Grain farmers have started using buckwheat as a cover crop, particularly in the last decade, often mixing it with other summer annual cover crops. It is most often used as part of a cover crop “cocktail” mix planted after winter wheat harvest. Such a mix might include other warm season summer annuals like sunflowers, sorghum sudan grass, sunn hemp, cowpeas, foxtail millet or pearl millet. More complex cocktails or mixes will include both warm season and cool season covers (such as clovers, vetches, radishes, rye, oats, etc.), the idea being that the warm season covers will predominate in summer months and then the cool season covers will grow more in the fall, surviving the first fall frost. The hardiest cool season covers will survive through the winter and gain additional growth in the spring before a cash crop is planted.
Using a mixture of covers will lead to different results in different years based on weather conditions, but a benefit of the mix is that at least a few of the species usually grow well. Cover crop mixes are also valuable because of the biodiversity they provide in what may otherwise be a grain field with little diversity. The biodiversity of plants helps not only beneficial insects and wildlife, but also an incredible diversity of below-ground organisms. Studies have shown that the number of microbe species and the quantity of below-ground organisms increases with a greater diversity of plants grown. Thus, a mix of cover crops often contributes to soil health, as does keeping living roots in the soil for as much of the year as possible. Buckwheat is a good companion in a cover crop mix because of its prolonged flowering, the fact that it grows quickly but does not crowd out other cover species, and its soil improvement properties.
The soil improvement provided by buckwheat has long been noted but could use more research. Buckwheat appears to be uniquely good at making phosphorous more available in the soil; phosphorous is one of the three main soil nutrients that plants need, along with nitrogen and potassium. All soils have some phosphorous in an available form that plant roots can absorb, but the majority of soil phosphorous is in an unavailable (insoluble) form that the plants can’t access. Buckwheat roots release acidic compounds that help convert some phosphorous from the unavailable to available form.
Besides making phosphorous more available in the soil to the next crop grown after buckwheat, many farmers have reported that buckwheat improves the soil by making it more mellow. This means that the soil becomes easier to till or plant into. For farmers who minimize tillage of their soil, buckwheat, like other cover crops, can contribute to improvement in soil structure.
In the galaxy of cover crop plants, buckwheat is also known as one of the best for smothering mid-summer weeds. While individual buckwheat plants are not particularly competitive with neighboring plants, a dense stand of rapidly growing buckwheat typically outcompetes the majority of summer weeds. There is some thinking that this is a function not only of buckwheat leaves shading out small weeds, but also the roots having some chemical interactions that suppress at least some weeds. This is another area where more research is needed. Regardless, buckwheat planted in a dense stand can provide good weed control for otherwise bare fields through mid-summer. Be aware that as the buckwheat matures and its leaves start to fall off, some late season weeds may come up through the buckwheat canopy, particularly following a rainy period. If this happens, the whole plant stand can be mowed down, tilled, or otherwise terminated and either a fall cover crop (eg., rye, oats, etc.) or a fall cash crop such as winter wheat, winter canola, or fall vegetables planted.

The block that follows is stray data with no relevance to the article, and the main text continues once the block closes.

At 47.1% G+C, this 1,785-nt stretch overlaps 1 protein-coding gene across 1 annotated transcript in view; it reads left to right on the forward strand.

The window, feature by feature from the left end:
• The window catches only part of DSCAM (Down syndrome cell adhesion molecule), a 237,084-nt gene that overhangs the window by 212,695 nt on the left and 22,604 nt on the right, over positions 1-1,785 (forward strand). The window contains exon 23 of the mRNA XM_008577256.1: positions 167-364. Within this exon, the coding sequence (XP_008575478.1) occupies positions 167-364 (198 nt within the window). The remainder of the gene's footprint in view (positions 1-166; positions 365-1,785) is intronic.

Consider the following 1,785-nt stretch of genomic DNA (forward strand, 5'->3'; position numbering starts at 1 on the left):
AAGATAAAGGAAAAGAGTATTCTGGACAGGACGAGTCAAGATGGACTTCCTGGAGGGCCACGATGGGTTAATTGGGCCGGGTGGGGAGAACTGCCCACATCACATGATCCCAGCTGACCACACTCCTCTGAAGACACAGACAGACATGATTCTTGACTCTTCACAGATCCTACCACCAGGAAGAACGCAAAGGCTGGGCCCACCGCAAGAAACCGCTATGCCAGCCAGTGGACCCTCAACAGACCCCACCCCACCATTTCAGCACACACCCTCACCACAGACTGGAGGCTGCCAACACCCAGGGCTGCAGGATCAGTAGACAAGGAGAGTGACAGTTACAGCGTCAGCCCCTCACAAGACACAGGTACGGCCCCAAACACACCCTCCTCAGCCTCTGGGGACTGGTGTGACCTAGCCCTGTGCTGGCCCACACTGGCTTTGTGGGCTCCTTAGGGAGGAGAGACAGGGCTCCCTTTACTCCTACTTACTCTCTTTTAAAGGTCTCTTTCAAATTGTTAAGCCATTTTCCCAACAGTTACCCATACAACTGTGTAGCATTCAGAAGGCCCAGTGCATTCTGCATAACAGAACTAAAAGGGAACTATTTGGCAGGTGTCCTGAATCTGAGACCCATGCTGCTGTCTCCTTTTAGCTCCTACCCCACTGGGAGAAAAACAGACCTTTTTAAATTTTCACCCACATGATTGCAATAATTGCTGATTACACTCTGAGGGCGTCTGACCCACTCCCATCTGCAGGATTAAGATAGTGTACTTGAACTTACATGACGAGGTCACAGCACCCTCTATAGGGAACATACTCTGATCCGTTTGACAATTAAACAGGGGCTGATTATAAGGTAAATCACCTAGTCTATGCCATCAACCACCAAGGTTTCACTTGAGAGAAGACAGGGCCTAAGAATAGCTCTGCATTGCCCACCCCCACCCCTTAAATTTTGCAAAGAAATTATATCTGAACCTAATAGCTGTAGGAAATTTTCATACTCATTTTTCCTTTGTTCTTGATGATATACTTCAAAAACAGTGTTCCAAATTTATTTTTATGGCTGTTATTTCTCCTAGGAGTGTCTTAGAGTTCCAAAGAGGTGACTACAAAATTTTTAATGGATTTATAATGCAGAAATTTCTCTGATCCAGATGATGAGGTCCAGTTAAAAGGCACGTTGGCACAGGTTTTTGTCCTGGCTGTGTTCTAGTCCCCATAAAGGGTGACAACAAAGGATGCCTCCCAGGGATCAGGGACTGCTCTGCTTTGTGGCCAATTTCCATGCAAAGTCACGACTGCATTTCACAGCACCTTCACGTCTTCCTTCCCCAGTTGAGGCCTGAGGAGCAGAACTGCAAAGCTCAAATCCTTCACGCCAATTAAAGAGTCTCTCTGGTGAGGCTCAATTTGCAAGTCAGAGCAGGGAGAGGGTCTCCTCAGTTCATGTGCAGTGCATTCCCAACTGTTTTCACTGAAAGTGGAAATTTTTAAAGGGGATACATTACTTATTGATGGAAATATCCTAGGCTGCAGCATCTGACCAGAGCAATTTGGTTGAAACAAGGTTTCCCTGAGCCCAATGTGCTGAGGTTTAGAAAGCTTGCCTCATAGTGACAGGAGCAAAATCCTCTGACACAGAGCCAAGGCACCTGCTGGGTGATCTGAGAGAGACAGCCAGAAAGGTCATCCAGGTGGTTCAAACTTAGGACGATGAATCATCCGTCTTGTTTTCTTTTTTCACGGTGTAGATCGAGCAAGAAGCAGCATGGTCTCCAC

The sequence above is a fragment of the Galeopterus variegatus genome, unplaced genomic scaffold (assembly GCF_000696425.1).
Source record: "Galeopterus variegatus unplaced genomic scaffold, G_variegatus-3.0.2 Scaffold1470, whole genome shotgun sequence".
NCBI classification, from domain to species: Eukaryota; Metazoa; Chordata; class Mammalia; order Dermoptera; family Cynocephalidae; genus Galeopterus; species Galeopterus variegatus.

Buckwheat works well as a double (second) crop behind wheat because of its fast growth and the fact that it typically yields better in southern Corn Belt states such as Missouri when planted in July than in June. Other early-maturing crops can work well when paired with buckwheat, such as potatoes, spring greens, or winter canola. On a field scale, the normal practice in Missouri is to plant the double crop buckwheat in July with a grain drill after the first crop is harvest. The buckwheat will then be ready for harvest in October. For areas a little too far north for double cropping soybeans, buckwheat (or sunflowers) provides a viable option for still being able to get a second crop after wheat. After growing buckwheat, either corn or soybeans can be planted. A particularly effective soil health approach would be to grow winter wheat (or winter canola or potatoes), followed by buckwheat. Right after buckwheat harvest, cereal rye could be drilled and serve as a cover until soybeans are planted the next spring. That way, year round cover is provided. The wheat can be fall planted after corn to create a rotation of corn – winter wheat – double crop buckwheat – winter rye – soybeans. After the soybeans, assuming they are harvested by early October, a blend of oats and crimson clover can be planted in the southern corn belt before going into corn again.